BEGIN EATING ON A HAMBURGER BUDGET INSTEAD OF A CAVIAR BUDGET.
Yes, it’s nice to have the designer purses from Coach that cost nearly two hundred dollars. Of course, I would love to dine at the Tower of the Americas here in San Antonio, instead of McDonald’s. Who wouldn’t? Having dinner while suspended in the air on a rotating disk while drinking an overpriced Martini with a loved one over the finest steak around sounds appealing. But if you can’t afford this kind of dinner, don’t try. In fact, you should buy your groceries every two weeks instead of going out to eat. Plan meals in advance, and buy accordingly. Avoid buying last minute items that you do not need while you’re at the grocery store. Instead of frequenting the mall for clothes, go to the clearance rack at Wal-Mart. If you have a family, make a pact to not frequent the mall. If you have to go out and do something, have a picnic at the park. Do an outdoor activity as a family unit that does not involve money. You may be thinking at this point that living like this will make you feel poor. You don’t want to feel like you’re poor, I understand this. But the only way to have money in order to pay off your debts is to stop spending money in useless ways. I know that when I used to go to Starbucks frequently, I was aware that the eight dollars I just spent could have easily gone toward my Military Star Card payment. I couldn’t enjoy my drink when thoughts like this were weighing in my head. It made more sense to make coffee at home for practically free than to spend money on the same thing somewhere else.
SELL EVERYTHING YOU DO NOT ABSOLUTELY NEED.
If you have a huge television, many game consoles that no one ever uses, an extra car that is only in the parking garage as a commodity, SELL IT. You can sell your items through the newspaper, or by word of mouth. You can also choose to sell your items on the Internet as well, but that can involve a fee. On Ebay, if you learn how to sell your items and regain the money you spent on the bid fees back, it could be a good investment. Before you take this route, make sure that the item you’re trying to sell is in good condition, in relatively high demand, and make sure that you know exactly what you’re doing. If you just bought a new car, sell it, and buy an old one that you can afford. That new car will give you more problems than the appearance of it is worth. You need something that will get you from point A to point B. Keep your family in mind, keep your finances in mind, and your peace of mind as well. You don’t need that expensive car. Even if you live in a three bathroom, four bedroom home, ask yourself…do I really need this? Can I get a smaller home and still provide the needs for my family?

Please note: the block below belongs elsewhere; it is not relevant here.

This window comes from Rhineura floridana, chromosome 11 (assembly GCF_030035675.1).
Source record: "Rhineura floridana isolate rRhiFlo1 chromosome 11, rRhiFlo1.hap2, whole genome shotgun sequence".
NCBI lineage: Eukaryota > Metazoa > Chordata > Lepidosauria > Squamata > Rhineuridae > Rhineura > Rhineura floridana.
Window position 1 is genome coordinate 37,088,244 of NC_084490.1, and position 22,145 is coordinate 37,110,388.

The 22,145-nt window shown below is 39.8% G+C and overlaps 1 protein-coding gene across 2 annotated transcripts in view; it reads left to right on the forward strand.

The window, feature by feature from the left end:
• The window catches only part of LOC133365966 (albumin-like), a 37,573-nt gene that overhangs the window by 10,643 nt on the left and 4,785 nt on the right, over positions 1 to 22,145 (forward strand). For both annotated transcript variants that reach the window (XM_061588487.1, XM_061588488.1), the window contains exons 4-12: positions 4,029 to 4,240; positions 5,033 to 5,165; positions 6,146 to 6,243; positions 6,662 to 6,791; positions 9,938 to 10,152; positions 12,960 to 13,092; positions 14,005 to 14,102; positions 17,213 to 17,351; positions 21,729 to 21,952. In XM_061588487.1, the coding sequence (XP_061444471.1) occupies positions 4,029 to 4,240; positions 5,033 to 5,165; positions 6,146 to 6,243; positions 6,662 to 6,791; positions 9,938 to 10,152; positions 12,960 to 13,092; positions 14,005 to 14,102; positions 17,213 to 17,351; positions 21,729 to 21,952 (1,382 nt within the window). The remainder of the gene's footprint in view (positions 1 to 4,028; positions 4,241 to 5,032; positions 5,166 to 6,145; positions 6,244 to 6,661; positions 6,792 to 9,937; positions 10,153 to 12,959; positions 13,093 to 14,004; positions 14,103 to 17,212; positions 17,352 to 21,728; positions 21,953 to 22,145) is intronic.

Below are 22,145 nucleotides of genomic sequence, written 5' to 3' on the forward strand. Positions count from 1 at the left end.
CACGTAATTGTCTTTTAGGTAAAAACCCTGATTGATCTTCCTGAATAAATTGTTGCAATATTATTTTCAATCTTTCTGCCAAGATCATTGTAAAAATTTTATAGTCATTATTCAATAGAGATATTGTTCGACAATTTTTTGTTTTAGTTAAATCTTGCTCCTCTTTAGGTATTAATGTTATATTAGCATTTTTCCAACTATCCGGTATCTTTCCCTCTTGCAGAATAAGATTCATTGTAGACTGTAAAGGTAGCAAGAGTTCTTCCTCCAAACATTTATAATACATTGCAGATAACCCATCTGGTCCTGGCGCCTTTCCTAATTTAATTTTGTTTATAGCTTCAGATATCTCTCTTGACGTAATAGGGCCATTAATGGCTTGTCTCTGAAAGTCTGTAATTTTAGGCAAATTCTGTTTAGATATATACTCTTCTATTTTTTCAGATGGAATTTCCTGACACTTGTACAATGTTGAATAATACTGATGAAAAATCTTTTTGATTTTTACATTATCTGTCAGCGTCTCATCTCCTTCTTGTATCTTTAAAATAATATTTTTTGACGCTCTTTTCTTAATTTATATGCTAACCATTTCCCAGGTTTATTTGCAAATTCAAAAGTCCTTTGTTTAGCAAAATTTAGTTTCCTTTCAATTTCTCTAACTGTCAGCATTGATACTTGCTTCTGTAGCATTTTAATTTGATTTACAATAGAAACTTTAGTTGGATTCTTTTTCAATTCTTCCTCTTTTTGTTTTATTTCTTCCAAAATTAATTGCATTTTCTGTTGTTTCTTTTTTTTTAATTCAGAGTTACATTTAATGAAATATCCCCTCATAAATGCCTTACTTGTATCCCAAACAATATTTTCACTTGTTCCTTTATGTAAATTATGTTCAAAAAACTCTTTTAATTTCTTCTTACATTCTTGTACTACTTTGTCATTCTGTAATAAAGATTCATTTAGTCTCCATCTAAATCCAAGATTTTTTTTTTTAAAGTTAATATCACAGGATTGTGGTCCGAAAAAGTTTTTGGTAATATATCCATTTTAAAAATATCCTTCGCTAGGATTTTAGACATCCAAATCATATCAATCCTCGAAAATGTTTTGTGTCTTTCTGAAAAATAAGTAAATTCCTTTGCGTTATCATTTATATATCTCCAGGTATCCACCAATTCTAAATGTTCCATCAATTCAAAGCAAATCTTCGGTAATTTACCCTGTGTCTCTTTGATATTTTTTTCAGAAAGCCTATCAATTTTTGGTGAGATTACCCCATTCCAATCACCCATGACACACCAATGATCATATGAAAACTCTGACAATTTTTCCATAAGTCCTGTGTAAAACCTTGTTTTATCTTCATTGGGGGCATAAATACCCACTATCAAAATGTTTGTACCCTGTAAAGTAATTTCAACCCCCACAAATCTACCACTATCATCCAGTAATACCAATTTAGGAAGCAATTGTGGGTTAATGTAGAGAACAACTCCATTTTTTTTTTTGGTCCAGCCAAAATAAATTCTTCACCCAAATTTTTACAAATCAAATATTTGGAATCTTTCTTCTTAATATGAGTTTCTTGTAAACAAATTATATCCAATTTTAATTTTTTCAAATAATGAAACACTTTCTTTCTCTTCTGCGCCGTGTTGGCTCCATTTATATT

CREATE AN EMERGENCY FUND.
Creating an emergency fund probably doesn’t make sense, since what you are trying to do is pay off your debts. The last thing you want to do is put money toward anything else that isn’t your debt. But if you create an emergency fund that is at least one thousand dollars, it would come in handy if something unexpected was to happen. A fully funded emergency fund equates to 3-6 months of your personal expenses set aside in a savings or money market account. This is NOT an investment for your little Adventures in Paris dream. This is strictly for emergencies.
DON’T BE DISCOURAGED. DON’T GIVE UP.
Giving up on reducing your debt is one of the biggest mistakes you could make. Reducing your debt is a hard, but very worthwhile journey. Nothing that is worth it comes easy in life. Remember to tackle your debts one at a time. Involve your family. Gradually create an emergency fund. Question everything you own. Do you really need it? Can you downsize? Can your daughter live without that Louis Vuitton purse? Every time you spend a cent, make a mental note as to where it’s going and for what purpose. Ask yourself…would I rather have this money in my savings account….or lost in a cup of overpriced coffee? In the end, getting yourself out of debt is part strategy and part mental. Be strong and keep pressing forward. Someday, you’ll look at your growing savings account, and your debts will just be a ghost of the past. And then, only then, will you realize that all the savings and hardships that are involved with debt-reducing were worth every penny.